This week marks a year since the start of China’s epic multi-phase stock market crash.
The collapse reverberated around the world and resulted in unprecedented intervention by the Chinese authorities in a doomed attempt to prop up the market.
For now, the dust has settled. Wider fallout has been curtailed as the Chinese growth engine surges on. But the government’s reaction poses longer-term risks.
One lesson learned is that the authorities are unwilling to cede control over markets and the economy. A second is that economic momentum is being maintained at the expense of a vast and growing debt burden. The third is that these problems matter far beyond China to the rest of the world.
Who’s to Blame?
While China blamed its crash on everyone from local short sellers to a US backed conspiracy to destabilize the country, it’s clear that the authorities brought the crisis on themselves.
The local stock market operates like a casino, with prices driven by luck and hearsay. The year preceding the crash saw stock valuations leap 136% on the Shanghai Composite, and even more on the Shenzhen Exchange. Even a cursory look at company earnings growth or other fundamentals showed this bull run was entirely unsustainable.
But speculators took faith from the government. Encouraging articles in the state-owned media signaled that the authorities would support prices. And so people carried on buying, hoping to make more money before the music stopped.
When this implicit government backing failed to materialize, the speculators panicked, driving huge declines in June, July and August of 2015.
Finally, the government intervened by suspending trading of several companies and ordering state-owned enterprises to buy back some of their own listed shares. The People’s Bank of China also limited short selling and provided cash to some stock-buying brokers.
This helped the market bounce back in the short term, but it spooked investors who feared the government would eventually let the market drop further, leaving them holding worthless stock. With another mass selloff in January, the Shanghai Composite has fallen from over 5,000 a year ago to under 3,000 today
Many investors have exited into property – boosting a sector that had been suffering the hangover from its own recent boom and bust.
On a trip last May, just before the crash, I visited a so-called “third tier city,” Huai’an in Jiangsu province. I saw row upon row of huge empty apartment blocks built in seemingly random spots around the edge of the city, available for around $5,000. Now, a year on, these prices have started to edge upwards in Huai’an as investors return to these ghost towns for new markets to park their cash.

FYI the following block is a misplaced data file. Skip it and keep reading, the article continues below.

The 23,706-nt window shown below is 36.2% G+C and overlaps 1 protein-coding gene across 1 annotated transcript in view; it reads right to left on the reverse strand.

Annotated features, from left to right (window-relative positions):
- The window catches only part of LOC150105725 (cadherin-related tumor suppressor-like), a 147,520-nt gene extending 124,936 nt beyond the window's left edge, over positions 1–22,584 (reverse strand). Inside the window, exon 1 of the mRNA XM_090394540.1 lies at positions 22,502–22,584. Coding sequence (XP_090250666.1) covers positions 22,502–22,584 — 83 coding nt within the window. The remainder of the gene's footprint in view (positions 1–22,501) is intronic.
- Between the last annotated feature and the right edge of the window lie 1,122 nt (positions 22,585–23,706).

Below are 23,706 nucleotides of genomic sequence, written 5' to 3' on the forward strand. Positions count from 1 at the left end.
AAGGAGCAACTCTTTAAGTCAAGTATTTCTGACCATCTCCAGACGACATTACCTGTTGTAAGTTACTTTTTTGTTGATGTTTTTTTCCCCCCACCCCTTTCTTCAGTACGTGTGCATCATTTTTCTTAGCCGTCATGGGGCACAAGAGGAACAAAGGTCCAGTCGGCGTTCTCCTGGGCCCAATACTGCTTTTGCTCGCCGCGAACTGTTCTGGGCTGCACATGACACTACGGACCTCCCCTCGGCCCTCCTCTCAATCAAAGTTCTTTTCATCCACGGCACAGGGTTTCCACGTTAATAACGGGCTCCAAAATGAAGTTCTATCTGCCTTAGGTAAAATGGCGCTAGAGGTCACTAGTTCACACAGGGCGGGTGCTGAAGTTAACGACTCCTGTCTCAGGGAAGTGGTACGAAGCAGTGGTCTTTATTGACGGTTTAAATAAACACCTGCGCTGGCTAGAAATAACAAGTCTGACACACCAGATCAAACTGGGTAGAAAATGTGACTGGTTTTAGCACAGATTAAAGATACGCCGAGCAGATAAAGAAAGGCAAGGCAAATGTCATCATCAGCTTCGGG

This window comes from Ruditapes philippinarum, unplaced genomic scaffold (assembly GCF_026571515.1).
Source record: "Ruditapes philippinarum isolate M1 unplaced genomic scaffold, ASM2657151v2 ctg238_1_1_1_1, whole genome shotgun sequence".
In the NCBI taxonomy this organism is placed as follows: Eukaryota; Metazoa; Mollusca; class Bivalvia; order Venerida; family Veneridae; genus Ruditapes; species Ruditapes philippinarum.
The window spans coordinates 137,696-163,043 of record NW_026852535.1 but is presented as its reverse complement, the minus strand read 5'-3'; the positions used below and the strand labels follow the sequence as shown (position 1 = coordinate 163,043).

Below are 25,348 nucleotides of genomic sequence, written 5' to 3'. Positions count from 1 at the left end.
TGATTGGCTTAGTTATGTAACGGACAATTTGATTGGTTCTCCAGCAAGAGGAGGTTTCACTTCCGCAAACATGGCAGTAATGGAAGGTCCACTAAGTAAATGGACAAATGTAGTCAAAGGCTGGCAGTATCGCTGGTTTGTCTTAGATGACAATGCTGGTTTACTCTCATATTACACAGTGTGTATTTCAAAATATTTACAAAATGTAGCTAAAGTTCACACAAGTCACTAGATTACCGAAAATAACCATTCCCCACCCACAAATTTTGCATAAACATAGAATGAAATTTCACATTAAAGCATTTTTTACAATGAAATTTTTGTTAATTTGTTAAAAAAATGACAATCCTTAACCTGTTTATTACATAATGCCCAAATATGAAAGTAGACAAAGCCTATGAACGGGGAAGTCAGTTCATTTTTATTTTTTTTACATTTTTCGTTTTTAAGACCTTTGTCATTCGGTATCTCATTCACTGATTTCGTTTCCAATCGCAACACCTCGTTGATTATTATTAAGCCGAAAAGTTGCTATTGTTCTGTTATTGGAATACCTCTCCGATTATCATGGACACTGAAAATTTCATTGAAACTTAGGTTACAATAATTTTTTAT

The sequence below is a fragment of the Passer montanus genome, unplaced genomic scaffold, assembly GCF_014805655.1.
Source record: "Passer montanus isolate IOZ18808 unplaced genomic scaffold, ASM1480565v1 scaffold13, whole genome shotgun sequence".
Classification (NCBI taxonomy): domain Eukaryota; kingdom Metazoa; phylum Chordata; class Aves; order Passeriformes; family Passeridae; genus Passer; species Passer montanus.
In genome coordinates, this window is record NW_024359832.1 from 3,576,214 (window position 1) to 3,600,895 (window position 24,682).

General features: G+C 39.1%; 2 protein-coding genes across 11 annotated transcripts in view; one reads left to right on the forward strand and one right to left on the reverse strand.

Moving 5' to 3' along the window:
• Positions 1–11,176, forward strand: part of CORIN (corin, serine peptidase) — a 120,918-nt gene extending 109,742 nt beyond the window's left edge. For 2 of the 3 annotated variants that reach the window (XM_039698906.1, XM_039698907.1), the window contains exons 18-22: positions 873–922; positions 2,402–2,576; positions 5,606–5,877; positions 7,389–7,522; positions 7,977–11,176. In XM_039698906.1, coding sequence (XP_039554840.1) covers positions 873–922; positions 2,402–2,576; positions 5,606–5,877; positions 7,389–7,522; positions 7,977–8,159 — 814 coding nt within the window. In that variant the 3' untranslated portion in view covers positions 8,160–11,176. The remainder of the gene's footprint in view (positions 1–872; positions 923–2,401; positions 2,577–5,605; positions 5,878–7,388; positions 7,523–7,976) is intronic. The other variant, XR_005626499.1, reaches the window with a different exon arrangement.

The government has a clear motive to prop up the markets, justifying the fortune it’s spent from reserves. High stock prices avoid the need for companies to take on more loans, helping to reduce the record-high mountain of corporate debt. With the entire economy completely overleveraged, this is an understandable objective.
But the more it steps in to “help” markets, the further China drifts from enacting necessary promised economic reforms. Before the crash, the government had proposed changes that would edge China into a more service-based, market-orientated economy, with higher productivity and more emphasis on innovation. This was to be achieved by stepping up privatizations, making serious efforts to close down inefficient industries and retraining workers. Financial liberalization was to allow greater freedom for firms to invest abroad – introducing the risk of capital flight.
Added up, these reforms would mean a greater role for markets and private companies, and fewer levers of control for the central government. Inevitably, many policy makers are fundamentally opposed to any such change.
The battle for economic reform goes to the highest level. President Xi Jingping is pushing for freer markets, while Premier Li Keqiang is pushing back, preferring the state to continue its central role, according to Beijing watchers. Rumors started circulating in April that Li was to be replaced by anti-corruption chief, Wang Qishan – a feared lieutenant of the President who could be entrusted to enact unpopular economic reform.
In the opaque world of Chinese politics, separating rumor from fact is as tricky as in the stock market. But one thing is certain: the longer reform is delayed, the more significant the problems further down the road for China. And, as we’ve learned only too well, China’s problem is also the world’s.
Merlin Linehan has worked in development finance within Eastern Europe and Asia, and spends much of his time investigating the risks and opportunities that are created from the ongoing expansion of Chinese businesses that invest overseas in emerging markets.